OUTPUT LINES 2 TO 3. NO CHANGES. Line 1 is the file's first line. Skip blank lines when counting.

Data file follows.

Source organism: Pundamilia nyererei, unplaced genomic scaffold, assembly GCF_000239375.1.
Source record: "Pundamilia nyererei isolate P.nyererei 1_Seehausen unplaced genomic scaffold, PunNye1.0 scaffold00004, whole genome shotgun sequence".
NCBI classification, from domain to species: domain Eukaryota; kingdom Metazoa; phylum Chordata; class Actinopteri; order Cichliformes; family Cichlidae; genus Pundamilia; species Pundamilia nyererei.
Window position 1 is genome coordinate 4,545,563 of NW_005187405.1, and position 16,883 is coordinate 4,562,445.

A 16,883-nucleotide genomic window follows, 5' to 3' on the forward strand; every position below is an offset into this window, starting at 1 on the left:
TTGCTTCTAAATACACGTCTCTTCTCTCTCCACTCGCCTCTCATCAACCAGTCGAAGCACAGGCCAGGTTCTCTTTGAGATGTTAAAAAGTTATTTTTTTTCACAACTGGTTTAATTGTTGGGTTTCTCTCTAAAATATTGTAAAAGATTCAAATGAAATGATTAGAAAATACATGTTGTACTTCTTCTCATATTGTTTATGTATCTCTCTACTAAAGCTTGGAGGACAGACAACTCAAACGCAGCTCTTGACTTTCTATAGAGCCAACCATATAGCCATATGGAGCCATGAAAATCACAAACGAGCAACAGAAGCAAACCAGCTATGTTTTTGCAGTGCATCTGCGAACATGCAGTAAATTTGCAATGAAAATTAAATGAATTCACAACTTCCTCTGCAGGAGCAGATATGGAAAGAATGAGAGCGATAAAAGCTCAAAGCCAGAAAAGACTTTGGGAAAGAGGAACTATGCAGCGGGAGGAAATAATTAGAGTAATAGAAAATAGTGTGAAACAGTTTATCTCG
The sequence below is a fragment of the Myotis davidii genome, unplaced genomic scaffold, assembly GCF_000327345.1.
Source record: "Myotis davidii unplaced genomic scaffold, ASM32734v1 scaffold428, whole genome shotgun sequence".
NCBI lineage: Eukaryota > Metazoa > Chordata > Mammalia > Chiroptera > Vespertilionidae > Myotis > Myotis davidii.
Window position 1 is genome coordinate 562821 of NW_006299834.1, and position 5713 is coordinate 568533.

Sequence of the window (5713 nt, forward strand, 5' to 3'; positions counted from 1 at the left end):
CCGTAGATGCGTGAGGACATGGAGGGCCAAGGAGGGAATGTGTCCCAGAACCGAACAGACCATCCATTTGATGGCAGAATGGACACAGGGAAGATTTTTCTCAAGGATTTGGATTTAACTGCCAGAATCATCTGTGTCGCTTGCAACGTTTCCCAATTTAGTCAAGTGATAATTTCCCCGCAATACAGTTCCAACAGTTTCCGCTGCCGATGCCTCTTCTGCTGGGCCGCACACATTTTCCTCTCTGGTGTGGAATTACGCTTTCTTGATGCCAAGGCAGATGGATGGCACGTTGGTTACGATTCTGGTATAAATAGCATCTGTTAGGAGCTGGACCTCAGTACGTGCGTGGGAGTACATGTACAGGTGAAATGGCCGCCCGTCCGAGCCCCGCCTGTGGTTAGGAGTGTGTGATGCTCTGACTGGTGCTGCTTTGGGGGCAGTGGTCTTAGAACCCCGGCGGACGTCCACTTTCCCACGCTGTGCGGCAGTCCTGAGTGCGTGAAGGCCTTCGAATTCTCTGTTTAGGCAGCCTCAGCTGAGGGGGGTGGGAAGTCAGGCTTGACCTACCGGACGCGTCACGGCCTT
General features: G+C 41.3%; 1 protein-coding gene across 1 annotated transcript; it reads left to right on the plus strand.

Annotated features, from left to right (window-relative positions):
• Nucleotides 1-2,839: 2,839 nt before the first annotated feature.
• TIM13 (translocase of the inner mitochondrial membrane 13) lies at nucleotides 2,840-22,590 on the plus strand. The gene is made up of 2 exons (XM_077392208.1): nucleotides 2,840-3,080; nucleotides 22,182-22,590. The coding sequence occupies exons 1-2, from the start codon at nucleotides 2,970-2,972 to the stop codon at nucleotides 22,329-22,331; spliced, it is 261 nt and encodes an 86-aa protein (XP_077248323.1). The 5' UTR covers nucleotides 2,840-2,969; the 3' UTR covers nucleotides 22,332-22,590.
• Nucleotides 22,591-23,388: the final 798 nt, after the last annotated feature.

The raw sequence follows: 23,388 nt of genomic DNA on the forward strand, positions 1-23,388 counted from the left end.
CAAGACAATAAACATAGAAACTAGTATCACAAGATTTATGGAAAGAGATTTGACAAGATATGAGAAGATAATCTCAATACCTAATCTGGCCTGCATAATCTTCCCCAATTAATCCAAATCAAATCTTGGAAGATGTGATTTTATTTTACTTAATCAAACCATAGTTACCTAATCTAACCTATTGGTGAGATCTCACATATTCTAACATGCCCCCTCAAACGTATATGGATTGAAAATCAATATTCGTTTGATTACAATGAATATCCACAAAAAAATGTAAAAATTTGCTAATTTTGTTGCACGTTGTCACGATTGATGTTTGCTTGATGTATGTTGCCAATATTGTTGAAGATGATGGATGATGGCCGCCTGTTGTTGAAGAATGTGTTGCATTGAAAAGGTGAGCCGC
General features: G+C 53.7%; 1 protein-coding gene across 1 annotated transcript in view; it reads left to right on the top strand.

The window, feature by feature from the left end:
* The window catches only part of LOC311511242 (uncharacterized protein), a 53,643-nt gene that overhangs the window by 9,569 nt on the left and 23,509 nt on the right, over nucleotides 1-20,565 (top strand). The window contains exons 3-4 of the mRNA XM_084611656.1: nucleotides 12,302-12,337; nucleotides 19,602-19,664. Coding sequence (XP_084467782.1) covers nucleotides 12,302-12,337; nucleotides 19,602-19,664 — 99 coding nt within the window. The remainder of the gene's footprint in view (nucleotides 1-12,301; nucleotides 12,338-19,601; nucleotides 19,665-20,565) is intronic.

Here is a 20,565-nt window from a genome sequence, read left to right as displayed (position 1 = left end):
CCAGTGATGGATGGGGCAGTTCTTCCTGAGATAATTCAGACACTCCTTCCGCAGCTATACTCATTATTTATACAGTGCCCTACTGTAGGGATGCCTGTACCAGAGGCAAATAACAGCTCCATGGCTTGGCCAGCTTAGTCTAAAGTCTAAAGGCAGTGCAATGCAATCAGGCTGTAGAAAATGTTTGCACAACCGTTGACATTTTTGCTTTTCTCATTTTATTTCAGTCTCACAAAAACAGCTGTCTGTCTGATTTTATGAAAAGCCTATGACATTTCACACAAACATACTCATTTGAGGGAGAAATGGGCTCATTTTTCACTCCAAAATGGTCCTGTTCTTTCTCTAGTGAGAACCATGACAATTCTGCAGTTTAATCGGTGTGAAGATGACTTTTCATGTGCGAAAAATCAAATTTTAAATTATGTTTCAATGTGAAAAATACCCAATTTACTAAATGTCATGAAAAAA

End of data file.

Source record: "Pundamilia nyererei isolate P.nyererei 1_Seehausen unplaced genomic scaffold, PunNye1.0 scaffold00004, whole genome shotgun sequence".
NCBI classification, from domain to species: domain Eukaryota; kingdom Metazoa; phylum Chordata; class Actinopteri; order Cichliformes; family Cichlidae; genus Pundamilia; species Pundamilia nyererei.